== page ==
North Carolina General Statute 115C-105.41 requires schools to develop personal education plan for every student at risk of academic failure. However, the current statute stops short of requiring parental notice and/or involvement. HB 804 is a minor modification that requires schools to provide parents with some type of notice once their child has been identified as at-risk of academic failure.
Rep. Tricia Cotham, D-Mecklenburg, introduced HB 804 because as a teacher, she knows the unfulfilled potential of personal education plans. Research has proven that parents are the key to improving educational outcomes for at-risk students. Even more so, we know that parents in North Carolina are concerned about their child's education and have a right to notice of such academic intervention.
Show your support for parental involvement by calling on the Senate Education Committee to amend the Personal Education Plan Statute!
CALL TODAY regarding House Bill 804
To be heard by the Senate Education Committee
TOMORROW, Wednesday, July 1st, 2009 - 11 am in 643 LOB
* Providing Personal Education Plans for at-risk students helps to decrease the dropout rate.
* Forty-nine percent of students in grades three through eight did not earn the equivalent of a passing grade on end-of-grade reading and math tests during the 2007-08 school year.
* Schools must do a better job of utilizing personal education plans to help students before they fail.
* Legislators should support HB 804 because it has the potential to increase parental involvement as well as collaboration between parents and schools.
Make a call today, for every parent in NC who cares.
UNEMPLOYMENT: Three-fourths of NC counties hit double digits
The vast majority of North Carolina's counties -- 82 of 100 -- saw an increase in unemployment during May, according to data released this morning by the Employment Security Commission.
From April to May, five additional counties saw double-digit unemployment, bringing the total number to 72 of North Carolina's 100 counties.
"No county in North Carolina is immune to the labor market crisis," said Elaine Mejia, director of the NC Budget & Tax Center. "Families across the state are hurting, and the new numbers show that economic recovery isn't right around the corner."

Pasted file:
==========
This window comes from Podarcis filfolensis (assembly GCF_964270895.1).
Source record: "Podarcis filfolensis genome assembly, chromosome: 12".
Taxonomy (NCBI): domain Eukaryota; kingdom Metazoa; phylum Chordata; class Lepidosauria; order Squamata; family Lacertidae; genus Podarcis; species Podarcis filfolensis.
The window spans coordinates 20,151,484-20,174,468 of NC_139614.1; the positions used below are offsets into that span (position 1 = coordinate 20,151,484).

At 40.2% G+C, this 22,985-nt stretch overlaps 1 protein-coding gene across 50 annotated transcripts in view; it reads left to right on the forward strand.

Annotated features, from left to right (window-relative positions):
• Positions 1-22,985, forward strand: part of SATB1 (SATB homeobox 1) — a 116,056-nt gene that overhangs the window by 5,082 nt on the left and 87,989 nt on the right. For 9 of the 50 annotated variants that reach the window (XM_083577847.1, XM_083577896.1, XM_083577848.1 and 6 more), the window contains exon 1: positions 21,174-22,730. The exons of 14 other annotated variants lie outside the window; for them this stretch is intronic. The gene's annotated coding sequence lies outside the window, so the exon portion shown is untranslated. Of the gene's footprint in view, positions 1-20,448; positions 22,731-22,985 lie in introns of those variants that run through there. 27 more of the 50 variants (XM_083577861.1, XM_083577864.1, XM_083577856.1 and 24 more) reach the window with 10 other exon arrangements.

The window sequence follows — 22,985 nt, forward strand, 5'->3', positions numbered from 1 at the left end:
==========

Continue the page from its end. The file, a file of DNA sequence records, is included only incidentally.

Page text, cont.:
Greenville saw the highest month-to-month increase in joblessness, leaping from 10.1 percent to 11 percent unemployment. The highest unemployment rates in North Carolina were found in Hickory-Lenoir-Morganton, followed by Rocky Mount.
But metropolitan areas across the state also struggled with a weak labor market in May. Every single metropolitan area in North Carolina saw rising unemployment rates.
"There is no end in sight for North Carolina's struggling working families," said Mejia. "Families and communities across the state will confront the hardships associated with a weak labor market well into the foreseeable future."
Significantly, loss of government jobs began to play a role in growing unemployment. With cuts in state and local spending, more government positions are frozen or eliminated, contributing to the rise in joblessness.
"As more and more working families are thrown out of work, public investment is absolutely necessary," said Mejia. "Government programs don't just stimulate the economy, they provide essential support for people who, through no fault of their own, find themselves jobless."
It's particularly important, Mejia, said, for people to have access to the NC Health Choice program, which provides health insurance for the children of working families who do not have health insurance through their employer. Another way the state can help, she said, is by keeping doors to community colleges open for workers who seek retraining after being thrown out of work.